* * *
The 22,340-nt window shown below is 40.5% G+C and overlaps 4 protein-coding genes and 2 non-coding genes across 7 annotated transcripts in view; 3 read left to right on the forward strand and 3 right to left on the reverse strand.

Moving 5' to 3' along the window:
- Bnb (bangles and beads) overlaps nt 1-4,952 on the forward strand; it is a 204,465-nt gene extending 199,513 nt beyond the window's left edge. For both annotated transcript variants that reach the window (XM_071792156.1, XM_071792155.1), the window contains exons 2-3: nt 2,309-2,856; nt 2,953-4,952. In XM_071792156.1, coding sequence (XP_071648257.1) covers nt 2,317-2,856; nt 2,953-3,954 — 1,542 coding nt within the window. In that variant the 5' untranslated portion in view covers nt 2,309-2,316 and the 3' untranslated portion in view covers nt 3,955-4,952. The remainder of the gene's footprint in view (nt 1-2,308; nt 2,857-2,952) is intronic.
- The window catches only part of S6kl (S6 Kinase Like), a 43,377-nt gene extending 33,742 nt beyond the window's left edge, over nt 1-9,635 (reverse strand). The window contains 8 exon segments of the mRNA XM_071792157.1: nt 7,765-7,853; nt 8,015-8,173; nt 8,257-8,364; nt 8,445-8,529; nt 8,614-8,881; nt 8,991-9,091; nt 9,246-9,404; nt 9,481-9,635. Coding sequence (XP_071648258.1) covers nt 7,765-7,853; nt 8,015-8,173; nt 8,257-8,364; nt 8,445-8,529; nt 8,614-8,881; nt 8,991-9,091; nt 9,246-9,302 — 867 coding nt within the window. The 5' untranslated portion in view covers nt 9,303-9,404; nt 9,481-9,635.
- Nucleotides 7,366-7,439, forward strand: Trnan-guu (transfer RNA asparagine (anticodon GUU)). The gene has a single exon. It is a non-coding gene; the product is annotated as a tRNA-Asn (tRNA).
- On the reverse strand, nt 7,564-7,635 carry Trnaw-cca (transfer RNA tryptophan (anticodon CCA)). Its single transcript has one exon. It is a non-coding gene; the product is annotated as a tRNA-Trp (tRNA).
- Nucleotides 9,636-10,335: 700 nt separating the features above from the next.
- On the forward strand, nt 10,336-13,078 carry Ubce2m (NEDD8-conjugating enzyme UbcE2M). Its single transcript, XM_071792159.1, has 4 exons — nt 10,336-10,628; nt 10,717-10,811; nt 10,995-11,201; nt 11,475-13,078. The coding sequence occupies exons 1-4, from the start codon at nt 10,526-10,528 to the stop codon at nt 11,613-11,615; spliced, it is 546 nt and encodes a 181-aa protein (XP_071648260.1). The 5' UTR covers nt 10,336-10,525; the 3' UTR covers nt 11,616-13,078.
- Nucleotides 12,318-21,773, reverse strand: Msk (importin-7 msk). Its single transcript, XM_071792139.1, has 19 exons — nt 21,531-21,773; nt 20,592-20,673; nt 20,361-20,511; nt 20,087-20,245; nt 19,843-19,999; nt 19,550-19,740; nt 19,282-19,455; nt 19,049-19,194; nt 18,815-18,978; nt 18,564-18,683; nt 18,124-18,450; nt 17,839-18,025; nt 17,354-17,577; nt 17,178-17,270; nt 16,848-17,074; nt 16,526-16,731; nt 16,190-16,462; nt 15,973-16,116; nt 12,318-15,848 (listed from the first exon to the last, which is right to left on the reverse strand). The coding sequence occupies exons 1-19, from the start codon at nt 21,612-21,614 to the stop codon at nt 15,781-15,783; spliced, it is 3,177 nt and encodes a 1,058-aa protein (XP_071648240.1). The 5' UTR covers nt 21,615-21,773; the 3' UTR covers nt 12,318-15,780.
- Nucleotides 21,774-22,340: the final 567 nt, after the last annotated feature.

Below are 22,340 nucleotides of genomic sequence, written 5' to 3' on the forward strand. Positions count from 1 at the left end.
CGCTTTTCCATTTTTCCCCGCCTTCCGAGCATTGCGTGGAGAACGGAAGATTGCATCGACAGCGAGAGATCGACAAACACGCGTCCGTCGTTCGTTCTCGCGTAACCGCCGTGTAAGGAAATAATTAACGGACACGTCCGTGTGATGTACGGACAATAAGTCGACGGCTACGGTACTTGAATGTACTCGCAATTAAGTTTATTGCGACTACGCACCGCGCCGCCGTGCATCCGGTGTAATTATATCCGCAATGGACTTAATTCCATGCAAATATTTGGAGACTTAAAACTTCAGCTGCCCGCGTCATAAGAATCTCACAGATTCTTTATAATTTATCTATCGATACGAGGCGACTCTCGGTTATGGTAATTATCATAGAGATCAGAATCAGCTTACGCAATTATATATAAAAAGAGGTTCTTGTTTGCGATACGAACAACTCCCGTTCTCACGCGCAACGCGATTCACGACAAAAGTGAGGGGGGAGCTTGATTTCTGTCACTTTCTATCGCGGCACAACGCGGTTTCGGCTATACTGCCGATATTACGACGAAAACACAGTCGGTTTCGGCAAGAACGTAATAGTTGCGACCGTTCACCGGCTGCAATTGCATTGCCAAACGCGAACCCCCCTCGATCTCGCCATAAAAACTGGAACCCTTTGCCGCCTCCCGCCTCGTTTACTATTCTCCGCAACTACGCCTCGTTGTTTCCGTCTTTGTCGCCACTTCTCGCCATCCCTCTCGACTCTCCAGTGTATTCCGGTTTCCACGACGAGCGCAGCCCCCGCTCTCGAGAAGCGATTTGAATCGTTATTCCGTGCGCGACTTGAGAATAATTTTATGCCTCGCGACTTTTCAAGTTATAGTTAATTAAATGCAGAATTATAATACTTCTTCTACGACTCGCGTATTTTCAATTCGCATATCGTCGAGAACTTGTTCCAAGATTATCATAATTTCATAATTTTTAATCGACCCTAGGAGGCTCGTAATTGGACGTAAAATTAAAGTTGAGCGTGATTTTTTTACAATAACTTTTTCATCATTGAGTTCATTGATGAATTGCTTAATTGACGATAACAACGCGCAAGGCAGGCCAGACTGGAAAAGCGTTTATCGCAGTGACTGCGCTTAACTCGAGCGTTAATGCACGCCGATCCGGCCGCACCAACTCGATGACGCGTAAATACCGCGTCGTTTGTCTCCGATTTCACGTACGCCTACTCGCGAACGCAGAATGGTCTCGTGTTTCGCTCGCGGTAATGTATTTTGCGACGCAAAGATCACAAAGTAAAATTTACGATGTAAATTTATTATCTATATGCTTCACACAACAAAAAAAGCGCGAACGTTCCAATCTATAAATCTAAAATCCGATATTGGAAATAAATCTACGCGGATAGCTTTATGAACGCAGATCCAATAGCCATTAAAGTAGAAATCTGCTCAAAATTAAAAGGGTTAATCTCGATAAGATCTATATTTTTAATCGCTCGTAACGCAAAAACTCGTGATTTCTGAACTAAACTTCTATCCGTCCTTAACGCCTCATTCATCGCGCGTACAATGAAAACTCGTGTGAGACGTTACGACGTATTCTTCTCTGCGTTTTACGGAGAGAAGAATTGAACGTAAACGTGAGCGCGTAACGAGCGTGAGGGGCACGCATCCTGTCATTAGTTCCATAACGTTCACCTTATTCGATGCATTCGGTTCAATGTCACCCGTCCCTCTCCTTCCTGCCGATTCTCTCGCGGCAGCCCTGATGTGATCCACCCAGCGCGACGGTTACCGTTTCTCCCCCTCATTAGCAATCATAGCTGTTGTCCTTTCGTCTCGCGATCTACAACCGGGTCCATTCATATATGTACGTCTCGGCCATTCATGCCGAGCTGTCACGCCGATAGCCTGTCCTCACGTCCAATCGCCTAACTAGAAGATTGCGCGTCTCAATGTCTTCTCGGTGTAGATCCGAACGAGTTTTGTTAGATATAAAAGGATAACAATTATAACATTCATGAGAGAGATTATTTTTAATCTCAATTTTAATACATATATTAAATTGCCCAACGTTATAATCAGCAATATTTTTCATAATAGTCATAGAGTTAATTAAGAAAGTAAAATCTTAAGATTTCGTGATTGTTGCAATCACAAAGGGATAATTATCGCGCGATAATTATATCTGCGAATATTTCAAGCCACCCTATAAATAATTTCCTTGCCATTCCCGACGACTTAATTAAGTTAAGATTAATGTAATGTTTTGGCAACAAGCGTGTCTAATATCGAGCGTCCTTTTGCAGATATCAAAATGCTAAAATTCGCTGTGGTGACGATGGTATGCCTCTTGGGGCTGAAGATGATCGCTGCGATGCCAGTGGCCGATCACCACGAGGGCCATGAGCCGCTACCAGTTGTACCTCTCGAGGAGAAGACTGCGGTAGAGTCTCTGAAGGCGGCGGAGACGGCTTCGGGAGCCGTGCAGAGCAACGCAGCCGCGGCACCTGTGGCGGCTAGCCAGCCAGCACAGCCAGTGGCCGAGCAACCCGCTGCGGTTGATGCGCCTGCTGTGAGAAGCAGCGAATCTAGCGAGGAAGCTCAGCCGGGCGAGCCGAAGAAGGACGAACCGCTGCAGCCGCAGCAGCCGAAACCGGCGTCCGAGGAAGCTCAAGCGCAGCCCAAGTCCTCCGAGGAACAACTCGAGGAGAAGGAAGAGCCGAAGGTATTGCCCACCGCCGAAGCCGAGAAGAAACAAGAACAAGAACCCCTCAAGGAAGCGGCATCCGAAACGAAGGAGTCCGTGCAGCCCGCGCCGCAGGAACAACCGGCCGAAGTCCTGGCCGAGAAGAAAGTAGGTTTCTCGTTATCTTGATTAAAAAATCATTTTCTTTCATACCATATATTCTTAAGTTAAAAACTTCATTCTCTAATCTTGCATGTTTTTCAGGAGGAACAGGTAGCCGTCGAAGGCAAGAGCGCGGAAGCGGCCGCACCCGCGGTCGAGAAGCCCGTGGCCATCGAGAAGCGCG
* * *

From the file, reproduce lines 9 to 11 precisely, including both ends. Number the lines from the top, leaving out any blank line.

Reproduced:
- Nucleotides 12,318-21,773, reverse strand: Msk (importin-7 msk). Its single transcript, XM_071792139.1, has 19 exons — nt 21,531-21,773; nt 20,592-20,673; nt 20,361-20,511; nt 20,087-20,245; nt 19,843-19,999; nt 19,550-19,740; nt 19,282-19,455; nt 19,049-19,194; nt 18,815-18,978; nt 18,564-18,683; nt 18,124-18,450; nt 17,839-18,025; nt 17,354-17,577; nt 17,178-17,270; nt 16,848-17,074; nt 16,526-16,731; nt 16,190-16,462; nt 15,973-16,116; nt 12,318-15,848 (listed from the first exon to the last, which is right to left on the reverse strand). The coding sequence occupies exons 1-19, from the start codon at nt 21,612-21,614 to the stop codon at nt 15,781-15,783; spliced, it is 3,177 nt and encodes a 1,058-aa protein (XP_071648240.1). The 5' UTR covers nt 21,615-21,773; the 3' UTR covers nt 12,318-15,780.
- Nucleotides 21,774-22,340: the final 567 nt, after the last annotated feature.

Below are 22,340 nucleotides of genomic sequence, written 5' to 3' on the forward strand. Positions count from 1 at the left end.